"Soil Moisture Anomalies and 5-day Precipitation Amounts from Hydro Prediction Center"
(Courtesy of NOAA)
"Severe Weather Outlook" (Updated 7/21)
Well my forecast yesterday seemed to pan out very well. There were many severe weather reports in western Pennsylvania including a measured wind gust of 71mph three miles east of the Pittsburgh downtown area. Also as the storms moved east they still produced isolated severe weather in eastern Pennsylvania. Today that short wave is now up in New England. A stationary boundary again is located near the PA/NY border and will help to spark thunderstorm. Isolated storms could be severe as winds aloft are around 30knots for the mid levels. Wind damage looks to be the main threat. Freezing levels are high once again near 15,000ft but that will be lowering as the cold poor aloft moves down from Canada over the region. A MCS complex over western Ohio will be fastly moving eastward throughout this afternoon. Moderate shear levels near 40knots will alow bow segments to form on the outflow boundaries of the dying MCS. As the storms move into unstable air where CAPEs near 2000 j/kg and LI indices near -4 thunderstorms will turn severe. The SPC has issued a 15% slight risk of severe weather from western Pennsylvania into central Pennsylvania. This seems about right. I do not again have time to issue my own severe weather map today. As the sharp trough approaches the region the lapse rates will increase helping to aide the development of numerous thunderstorms. I do expect some type of linear bowing segment to move into western Pennsylvania and traverse into the mountains. The setup is relatively similar to yesterday except there are some timing differences. The MCS should weaken across central Pennsylvania and may just move into western parts of the eastern third of Pennsylvania. An isolated severe wind gust cannot be ruled out during this time. PWATs today are relatively low compared to what they have been. Still they are a few deviations above normal so heavy rain is still a threat, but flash flooding with training thunderstorms should not be much of a problem. Also high chrystal growth will lead to intense lighting today. Overall wind damage is the primary threat today across southwestern and western Pennsylvania. Stay tuned to the NWS for more updates throughout the day.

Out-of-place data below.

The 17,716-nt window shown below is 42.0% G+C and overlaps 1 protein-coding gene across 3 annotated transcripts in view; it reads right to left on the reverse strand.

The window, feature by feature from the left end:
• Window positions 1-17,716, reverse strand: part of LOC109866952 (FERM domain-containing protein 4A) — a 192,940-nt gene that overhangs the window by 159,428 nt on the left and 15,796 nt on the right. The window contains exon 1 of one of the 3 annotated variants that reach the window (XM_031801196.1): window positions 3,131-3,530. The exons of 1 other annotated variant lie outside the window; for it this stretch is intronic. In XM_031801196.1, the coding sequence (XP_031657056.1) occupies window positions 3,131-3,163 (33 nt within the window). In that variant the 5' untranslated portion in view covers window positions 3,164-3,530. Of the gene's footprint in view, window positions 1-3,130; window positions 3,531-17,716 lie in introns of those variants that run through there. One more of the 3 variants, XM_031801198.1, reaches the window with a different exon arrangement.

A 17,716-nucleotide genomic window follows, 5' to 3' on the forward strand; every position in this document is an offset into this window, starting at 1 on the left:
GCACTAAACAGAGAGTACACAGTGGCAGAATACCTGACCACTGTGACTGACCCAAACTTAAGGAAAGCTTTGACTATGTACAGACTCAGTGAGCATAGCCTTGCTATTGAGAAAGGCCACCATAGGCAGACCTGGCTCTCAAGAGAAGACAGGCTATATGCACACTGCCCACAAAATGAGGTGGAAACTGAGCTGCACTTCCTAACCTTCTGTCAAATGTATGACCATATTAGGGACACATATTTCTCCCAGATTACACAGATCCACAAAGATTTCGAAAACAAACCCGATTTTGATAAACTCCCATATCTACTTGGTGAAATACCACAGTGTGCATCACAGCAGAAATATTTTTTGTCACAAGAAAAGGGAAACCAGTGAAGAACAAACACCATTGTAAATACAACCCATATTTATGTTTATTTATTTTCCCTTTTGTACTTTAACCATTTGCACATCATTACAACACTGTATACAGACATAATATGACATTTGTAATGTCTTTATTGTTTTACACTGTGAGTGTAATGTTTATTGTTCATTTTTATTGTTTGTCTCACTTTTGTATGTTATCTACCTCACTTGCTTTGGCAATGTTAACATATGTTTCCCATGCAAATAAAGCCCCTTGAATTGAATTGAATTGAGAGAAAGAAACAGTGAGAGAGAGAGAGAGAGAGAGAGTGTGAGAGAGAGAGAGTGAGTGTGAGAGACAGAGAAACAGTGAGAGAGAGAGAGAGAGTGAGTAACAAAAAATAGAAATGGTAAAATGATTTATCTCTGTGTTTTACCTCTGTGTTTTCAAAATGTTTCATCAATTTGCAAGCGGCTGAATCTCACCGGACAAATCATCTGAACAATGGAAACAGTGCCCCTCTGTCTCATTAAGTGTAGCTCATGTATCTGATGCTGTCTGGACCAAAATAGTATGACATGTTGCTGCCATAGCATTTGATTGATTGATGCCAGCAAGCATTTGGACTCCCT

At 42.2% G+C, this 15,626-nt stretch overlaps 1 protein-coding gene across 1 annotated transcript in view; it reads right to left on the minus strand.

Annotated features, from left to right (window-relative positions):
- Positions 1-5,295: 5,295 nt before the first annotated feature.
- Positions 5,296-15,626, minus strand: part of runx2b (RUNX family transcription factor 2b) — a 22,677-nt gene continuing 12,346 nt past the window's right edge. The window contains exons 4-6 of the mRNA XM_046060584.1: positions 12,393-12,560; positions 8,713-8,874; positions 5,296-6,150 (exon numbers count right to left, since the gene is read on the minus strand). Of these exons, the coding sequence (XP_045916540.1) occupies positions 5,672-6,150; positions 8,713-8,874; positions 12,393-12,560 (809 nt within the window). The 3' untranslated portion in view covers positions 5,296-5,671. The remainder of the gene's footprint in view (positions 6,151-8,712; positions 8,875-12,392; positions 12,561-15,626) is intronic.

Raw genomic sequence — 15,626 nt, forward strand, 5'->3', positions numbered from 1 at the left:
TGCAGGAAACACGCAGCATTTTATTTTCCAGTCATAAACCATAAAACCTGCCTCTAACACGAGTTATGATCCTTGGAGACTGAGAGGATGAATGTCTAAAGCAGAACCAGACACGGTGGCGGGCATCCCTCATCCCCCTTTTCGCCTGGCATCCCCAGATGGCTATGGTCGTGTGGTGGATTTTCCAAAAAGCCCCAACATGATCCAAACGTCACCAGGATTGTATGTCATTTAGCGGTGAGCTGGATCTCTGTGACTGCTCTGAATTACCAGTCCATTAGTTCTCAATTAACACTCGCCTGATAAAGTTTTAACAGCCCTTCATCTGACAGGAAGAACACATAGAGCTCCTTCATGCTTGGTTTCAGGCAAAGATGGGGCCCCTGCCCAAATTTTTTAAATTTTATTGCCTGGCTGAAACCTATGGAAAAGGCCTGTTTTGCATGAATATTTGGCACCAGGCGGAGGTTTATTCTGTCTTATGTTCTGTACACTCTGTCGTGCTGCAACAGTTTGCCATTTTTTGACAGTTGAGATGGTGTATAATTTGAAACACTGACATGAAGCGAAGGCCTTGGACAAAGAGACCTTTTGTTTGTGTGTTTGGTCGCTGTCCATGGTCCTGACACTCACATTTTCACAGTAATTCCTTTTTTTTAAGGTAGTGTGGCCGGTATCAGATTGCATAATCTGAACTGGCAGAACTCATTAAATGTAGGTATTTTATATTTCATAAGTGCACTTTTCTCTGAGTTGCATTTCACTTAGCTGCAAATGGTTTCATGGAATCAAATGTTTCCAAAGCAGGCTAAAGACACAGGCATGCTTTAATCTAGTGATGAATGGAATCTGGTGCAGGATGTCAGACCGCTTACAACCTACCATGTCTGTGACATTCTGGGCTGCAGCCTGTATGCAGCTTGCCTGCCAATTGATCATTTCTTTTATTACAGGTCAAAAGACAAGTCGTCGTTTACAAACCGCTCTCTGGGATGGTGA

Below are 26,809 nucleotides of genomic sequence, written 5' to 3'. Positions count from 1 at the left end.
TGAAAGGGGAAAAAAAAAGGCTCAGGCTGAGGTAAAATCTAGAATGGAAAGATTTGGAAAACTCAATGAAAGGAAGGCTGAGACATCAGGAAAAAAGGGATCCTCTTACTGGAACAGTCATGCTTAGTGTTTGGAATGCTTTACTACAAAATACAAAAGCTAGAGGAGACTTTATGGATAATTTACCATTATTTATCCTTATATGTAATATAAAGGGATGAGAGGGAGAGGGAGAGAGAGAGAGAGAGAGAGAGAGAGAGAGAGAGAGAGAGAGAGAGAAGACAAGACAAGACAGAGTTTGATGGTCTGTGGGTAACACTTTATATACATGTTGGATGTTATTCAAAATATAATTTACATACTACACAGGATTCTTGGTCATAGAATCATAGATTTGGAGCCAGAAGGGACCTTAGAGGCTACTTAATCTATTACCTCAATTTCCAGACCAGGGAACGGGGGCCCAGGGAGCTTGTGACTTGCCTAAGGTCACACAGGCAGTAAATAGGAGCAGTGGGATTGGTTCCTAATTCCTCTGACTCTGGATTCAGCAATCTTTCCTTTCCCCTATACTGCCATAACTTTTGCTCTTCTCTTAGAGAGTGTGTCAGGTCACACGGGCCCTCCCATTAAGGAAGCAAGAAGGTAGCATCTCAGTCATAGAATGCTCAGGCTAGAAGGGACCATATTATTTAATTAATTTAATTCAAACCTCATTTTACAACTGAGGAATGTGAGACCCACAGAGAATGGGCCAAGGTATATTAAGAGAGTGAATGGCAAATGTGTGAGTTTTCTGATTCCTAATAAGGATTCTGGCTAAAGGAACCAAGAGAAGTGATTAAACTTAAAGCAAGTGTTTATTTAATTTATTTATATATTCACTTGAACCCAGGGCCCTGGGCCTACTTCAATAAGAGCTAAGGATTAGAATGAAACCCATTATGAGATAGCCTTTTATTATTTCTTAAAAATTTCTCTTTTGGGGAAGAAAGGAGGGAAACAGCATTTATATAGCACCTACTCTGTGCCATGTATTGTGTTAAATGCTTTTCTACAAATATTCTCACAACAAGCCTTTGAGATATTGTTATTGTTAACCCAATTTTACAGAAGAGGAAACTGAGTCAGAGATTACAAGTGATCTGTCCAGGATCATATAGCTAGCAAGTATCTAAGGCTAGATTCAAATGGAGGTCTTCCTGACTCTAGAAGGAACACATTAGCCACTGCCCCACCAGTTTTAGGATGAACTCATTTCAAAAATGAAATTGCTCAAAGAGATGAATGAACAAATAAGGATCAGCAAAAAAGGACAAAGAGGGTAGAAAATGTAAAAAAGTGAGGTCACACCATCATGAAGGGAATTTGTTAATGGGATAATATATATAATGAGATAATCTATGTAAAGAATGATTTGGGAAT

"Severe Weather Outlooks from Storm Prediction Center Days 1, 2, and 3"
(Courtesy of NOAA)
"Monthly Outlook" (July)